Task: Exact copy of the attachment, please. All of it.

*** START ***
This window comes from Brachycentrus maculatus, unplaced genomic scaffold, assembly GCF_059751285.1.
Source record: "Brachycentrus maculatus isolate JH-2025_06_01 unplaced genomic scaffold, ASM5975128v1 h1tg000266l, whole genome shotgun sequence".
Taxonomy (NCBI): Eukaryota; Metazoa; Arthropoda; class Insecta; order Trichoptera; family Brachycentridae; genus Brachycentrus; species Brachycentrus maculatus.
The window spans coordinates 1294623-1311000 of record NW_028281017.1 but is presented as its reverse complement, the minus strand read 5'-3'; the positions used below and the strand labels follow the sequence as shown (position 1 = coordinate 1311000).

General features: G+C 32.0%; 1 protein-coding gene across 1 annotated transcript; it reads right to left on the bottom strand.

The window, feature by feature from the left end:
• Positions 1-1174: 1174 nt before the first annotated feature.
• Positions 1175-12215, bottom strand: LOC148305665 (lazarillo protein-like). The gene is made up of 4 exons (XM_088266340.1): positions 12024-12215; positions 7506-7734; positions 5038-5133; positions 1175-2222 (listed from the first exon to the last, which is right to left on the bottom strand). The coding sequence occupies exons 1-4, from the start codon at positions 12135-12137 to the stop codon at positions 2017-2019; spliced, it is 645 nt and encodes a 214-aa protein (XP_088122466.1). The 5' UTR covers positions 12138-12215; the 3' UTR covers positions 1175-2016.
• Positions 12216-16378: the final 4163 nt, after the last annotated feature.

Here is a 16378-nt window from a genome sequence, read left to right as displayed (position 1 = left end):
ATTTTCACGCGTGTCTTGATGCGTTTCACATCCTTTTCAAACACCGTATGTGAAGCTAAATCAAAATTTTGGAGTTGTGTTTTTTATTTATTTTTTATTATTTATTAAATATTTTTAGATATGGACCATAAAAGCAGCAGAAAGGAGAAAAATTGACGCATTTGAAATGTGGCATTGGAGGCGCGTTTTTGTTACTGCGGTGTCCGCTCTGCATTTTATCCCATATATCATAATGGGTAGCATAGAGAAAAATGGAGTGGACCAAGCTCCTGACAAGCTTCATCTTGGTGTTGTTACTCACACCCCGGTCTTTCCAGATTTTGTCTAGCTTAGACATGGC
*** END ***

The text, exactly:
This window comes from Brachycentrus maculatus, unplaced genomic scaffold, assembly GCF_059751285.1.
Source record: "Brachycentrus maculatus isolate JH-2025_06_01 unplaced genomic scaffold, ASM5975128v1 h1tg000266l, whole genome shotgun sequence".
Taxonomy (NCBI): Eukaryota; Metazoa; Arthropoda; class Insecta; order Trichoptera; family Brachycentridae; genus Brachycentrus; species Brachycentrus maculatus.
The window spans coordinates 1294623-1311000 of record NW_028281017.1 but is presented as its reverse complement, the minus strand read 5'-3'; the positions used below and the strand labels follow the sequence as shown (position 1 = coordinate 1311000).

General features: G+C 32.0%; 1 protein-coding gene across 1 annotated transcript; it reads right to left on the bottom strand.

The window, feature by feature from the left end:
• Positions 1-1174: 1174 nt before the first annotated feature.
• Positions 1175-12215, bottom strand: LOC148305665 (lazarillo protein-like). The gene is made up of 4 exons (XM_088266340.1): positions 12024-12215; positions 7506-7734; positions 5038-5133; positions 1175-2222 (listed from the first exon to the last, which is right to left on the bottom strand). The coding sequence occupies exons 1-4, from the start codon at positions 12135-12137 to the stop codon at positions 2017-2019; spliced, it is 645 nt and encodes a 214-aa protein (XP_088122466.1). The 5' UTR covers positions 12138-12215; the 3' UTR covers positions 1175-2016.
• Positions 12216-16378: the final 4163 nt, after the last annotated feature.

Here is a 16378-nt window from a genome sequence, read left to right as displayed (position 1 = left end):
ATTTTCACGCGTGTCTTGATGCGTTTCACATCCTTTTCAAACACCGTATGTGAAGCTAAATCAAAATTTTGGAGTTGTGTTTTTTATTTATTTTTTATTATTTATTAAATATTTTTAGATATGGACCATAAAAGCAGCAGAAAGGAGAAAAATTGACGCATTTGAAATGTGGCATTGGAGGCGCGTTTTTGTTACTGCGGTGTCCGCTCTGCATTTTATCCCATATATCATAATGGGTAGCATAGAGAAAAATGGAGTGGACCAAGCTCCTGACAAGCTTCATCTTGGTGTTGTTACTCACACCCCGGTCTTTCCAGATTTTGTCTAGCTTAGACATGGC